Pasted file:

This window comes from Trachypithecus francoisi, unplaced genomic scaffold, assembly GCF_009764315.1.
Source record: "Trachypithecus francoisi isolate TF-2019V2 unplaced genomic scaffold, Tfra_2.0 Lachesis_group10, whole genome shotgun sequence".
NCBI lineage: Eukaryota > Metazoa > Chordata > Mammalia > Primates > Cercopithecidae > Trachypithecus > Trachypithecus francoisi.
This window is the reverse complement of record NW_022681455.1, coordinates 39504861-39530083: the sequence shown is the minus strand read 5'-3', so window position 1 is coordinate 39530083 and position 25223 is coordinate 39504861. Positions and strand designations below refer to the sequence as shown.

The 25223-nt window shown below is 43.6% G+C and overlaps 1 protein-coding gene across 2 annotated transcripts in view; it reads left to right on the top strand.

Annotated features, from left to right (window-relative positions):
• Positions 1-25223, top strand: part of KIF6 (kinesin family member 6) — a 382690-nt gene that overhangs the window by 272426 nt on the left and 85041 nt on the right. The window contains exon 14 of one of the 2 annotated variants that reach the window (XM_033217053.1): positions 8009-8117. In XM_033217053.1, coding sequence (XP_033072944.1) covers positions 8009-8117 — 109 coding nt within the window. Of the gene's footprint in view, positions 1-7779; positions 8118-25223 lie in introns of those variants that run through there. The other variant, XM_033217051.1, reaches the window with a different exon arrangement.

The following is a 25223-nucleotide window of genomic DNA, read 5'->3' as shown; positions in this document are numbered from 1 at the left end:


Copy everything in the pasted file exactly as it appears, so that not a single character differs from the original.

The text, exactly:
This window comes from Trachypithecus francoisi, unplaced genomic scaffold, assembly GCF_009764315.1.
Source record: "Trachypithecus francoisi isolate TF-2019V2 unplaced genomic scaffold, Tfra_2.0 Lachesis_group10, whole genome shotgun sequence".
NCBI lineage: Eukaryota > Metazoa > Chordata > Mammalia > Primates > Cercopithecidae > Trachypithecus > Trachypithecus francoisi.
This window is the reverse complement of record NW_022681455.1, coordinates 39504861-39530083: the sequence shown is the minus strand read 5'-3', so window position 1 is coordinate 39530083 and position 25223 is coordinate 39504861. Positions and strand designations below refer to the sequence as shown.

The 25223-nt window shown below is 43.6% G+C and overlaps 1 protein-coding gene across 2 annotated transcripts in view; it reads left to right on the top strand.

Annotated features, from left to right (window-relative positions):
• Positions 1-25223, top strand: part of KIF6 (kinesin family member 6) — a 382690-nt gene that overhangs the window by 272426 nt on the left and 85041 nt on the right. The window contains exon 14 of one of the 2 annotated variants that reach the window (XM_033217053.1): positions 8009-8117. In XM_033217053.1, coding sequence (XP_033072944.1) covers positions 8009-8117 — 109 coding nt within the window. Of the gene's footprint in view, positions 1-7779; positions 8118-25223 lie in introns of those variants that run through there. The other variant, XM_033217051.1, reaches the window with a different exon arrangement.

The following is a 25223-nucleotide window of genomic DNA, read 5'->3' as shown; positions in this document are numbered from 1 at the left end: